Australian tutors training public school teachers in Abia, says …

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Okezie Ikpeazu, governor of Abia state, says there is no good example of what a public school should be in the state.

In a documentary by The Osasu Show, hosted by Osasu Igbinedion, Ikpeazu said his government is doing everything possible to boost the education sector in the state.

To achieve this goal, the state government reportedly brought in teachers from Australia to retrain the state’s primary school teachers in the classroom discourse.

Ikpeazu also said the state government has introduced the education for employment (E-for-E) initiative to train students in various technical handiwork.

The governor described education as “an enabler and pillar” for the state, needed to bring about prosperity in the state.

“We have not done much about the proliferation of private schools in Abia for one reason. We don’t have a good example of what we think a public school should look like. But between now and the next eight months, we will be able to showcase our ideal public school,” Ikpeazu said.

“Education for us is both an enabler and a pillar. This underscores the importance of education, capacity building, human capital as one of the things we need to create prosperity in our state.

“Part of the reason people must come to Abia is that you can find critical manpower, skill in all kinds of trade- mercenary, carpentry, house wiring, are welding, ship welding that people have come to ignore in the past.

“And we said we are going to lay emphasis in technical education. We started with what we call E-for-E- Education for employment.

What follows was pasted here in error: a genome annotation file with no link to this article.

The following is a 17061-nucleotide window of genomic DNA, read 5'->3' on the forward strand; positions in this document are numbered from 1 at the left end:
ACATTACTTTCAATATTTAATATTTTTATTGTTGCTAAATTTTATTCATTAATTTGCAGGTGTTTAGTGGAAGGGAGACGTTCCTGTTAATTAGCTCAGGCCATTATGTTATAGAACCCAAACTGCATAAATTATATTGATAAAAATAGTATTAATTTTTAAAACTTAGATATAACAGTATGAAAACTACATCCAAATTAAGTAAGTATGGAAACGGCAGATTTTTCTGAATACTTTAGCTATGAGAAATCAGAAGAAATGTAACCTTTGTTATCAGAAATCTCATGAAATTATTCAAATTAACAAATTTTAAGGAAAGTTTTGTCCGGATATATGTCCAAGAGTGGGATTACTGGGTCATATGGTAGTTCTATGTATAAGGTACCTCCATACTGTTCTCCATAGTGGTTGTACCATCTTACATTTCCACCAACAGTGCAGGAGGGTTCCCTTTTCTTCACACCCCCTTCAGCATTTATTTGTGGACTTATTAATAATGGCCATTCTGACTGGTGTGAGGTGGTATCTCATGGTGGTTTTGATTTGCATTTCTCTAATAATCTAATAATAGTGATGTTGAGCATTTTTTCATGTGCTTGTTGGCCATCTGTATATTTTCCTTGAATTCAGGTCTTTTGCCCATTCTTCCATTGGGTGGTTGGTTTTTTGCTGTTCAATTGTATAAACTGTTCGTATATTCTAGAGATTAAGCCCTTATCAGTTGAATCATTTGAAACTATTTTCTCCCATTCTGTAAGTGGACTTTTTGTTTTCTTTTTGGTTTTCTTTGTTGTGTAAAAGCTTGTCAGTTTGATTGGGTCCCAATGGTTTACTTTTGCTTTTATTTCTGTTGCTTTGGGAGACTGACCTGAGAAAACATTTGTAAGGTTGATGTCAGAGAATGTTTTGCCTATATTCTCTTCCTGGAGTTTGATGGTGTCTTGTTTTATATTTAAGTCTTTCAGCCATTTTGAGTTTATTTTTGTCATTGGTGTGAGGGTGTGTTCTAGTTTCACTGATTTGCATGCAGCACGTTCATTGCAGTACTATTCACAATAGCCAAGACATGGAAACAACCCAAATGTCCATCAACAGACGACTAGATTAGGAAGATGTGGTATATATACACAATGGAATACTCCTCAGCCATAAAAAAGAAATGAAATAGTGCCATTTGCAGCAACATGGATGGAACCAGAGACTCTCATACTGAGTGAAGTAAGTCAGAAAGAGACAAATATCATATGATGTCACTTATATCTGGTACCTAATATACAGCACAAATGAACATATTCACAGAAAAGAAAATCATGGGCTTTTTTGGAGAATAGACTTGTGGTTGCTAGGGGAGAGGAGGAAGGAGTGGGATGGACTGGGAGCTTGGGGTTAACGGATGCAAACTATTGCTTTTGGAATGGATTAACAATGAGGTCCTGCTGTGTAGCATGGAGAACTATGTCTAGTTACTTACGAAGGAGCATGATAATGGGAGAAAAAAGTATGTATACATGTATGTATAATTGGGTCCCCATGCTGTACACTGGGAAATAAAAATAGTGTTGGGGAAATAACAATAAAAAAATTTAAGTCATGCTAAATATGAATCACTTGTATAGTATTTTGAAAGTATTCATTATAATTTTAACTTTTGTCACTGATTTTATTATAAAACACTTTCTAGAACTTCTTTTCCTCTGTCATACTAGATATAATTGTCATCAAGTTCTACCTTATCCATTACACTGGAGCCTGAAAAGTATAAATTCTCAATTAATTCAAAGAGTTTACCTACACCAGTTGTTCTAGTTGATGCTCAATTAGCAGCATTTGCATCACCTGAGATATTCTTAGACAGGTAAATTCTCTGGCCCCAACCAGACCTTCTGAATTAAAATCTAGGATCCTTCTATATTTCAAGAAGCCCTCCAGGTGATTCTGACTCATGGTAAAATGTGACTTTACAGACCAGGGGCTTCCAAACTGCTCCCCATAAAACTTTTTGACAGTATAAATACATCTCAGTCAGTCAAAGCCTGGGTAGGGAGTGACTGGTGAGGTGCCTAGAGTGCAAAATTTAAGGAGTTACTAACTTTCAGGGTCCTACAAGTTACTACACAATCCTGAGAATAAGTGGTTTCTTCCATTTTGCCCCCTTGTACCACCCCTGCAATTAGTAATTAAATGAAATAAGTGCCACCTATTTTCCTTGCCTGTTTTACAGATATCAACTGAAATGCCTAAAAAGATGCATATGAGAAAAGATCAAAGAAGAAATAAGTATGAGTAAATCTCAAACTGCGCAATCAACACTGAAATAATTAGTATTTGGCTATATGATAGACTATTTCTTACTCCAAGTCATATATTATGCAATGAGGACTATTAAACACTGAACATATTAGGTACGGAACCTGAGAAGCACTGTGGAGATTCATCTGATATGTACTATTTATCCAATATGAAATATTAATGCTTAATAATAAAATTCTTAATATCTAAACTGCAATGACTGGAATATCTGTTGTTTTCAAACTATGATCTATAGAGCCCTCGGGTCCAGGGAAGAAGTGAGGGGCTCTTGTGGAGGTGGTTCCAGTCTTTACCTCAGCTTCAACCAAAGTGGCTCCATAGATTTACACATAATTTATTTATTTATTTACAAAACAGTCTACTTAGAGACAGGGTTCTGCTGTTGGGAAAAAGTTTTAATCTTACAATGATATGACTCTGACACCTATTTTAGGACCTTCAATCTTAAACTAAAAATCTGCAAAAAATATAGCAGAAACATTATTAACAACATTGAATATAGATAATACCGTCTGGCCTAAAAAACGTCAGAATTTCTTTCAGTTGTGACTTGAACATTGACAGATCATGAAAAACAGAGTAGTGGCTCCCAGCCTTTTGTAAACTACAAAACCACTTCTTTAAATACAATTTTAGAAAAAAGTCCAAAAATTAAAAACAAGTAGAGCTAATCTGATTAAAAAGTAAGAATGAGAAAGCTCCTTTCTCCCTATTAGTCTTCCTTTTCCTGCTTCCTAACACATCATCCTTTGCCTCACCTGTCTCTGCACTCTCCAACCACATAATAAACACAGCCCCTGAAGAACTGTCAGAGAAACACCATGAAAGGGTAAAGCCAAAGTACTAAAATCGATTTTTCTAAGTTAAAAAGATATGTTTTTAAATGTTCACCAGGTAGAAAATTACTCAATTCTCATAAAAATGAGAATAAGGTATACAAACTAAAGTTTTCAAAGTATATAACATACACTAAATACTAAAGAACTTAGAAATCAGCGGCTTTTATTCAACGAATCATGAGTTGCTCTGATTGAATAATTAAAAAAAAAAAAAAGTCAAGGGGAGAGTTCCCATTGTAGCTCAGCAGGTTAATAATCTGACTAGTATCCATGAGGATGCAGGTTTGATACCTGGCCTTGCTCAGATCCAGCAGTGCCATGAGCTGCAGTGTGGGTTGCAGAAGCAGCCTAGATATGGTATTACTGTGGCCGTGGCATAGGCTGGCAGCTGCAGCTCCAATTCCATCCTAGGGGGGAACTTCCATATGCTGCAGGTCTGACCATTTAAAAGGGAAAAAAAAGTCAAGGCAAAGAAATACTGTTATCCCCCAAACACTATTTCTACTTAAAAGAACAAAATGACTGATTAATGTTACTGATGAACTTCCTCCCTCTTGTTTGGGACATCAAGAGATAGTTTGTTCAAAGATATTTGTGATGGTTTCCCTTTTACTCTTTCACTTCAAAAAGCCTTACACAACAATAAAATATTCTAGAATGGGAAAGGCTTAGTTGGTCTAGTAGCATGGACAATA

“Under E-for-E, today, Abia state has the highest and most reliable data about the history and profile of youth. We have 34,000 people in our data bank.

“We said that the emphasis should start from our technical schools and that is why we are renovating four technical schools, one in each senatorial district and one to serve as a model technical school.

“The idea is that in the next three to four years, we should be able to create people who are prepared to be on their own, in which case we will say they are graduates of our E-for-E programme.

“Again, we will be prepared to send in students who are willing to take up engineering courses in our polytechnics and universities.

“By way of strategy, we found out that were huge gaps in the education sector- dilapidated structures. But the buildings were not the only problem because the hood does not make the monkey.

“If you have beautiful houses and you don’t have teachers with capacity to deliver, you would be running around circles because no teacher can give what he or she does not have.

“We are interested in capturing and mentoring our children from day one. So we needed to retrain our primary school teachers to be skilled in what they do, to build confidence and to have the requisite patience they require to watch our children and understand where they are going or what they want to do.

“We got into collaboration with Australian teachers. This Australian initiative is on its third season in Abia and on the 18th of October this year, they graduated 700 teachers that have been trained in classroom managements, ICT.”

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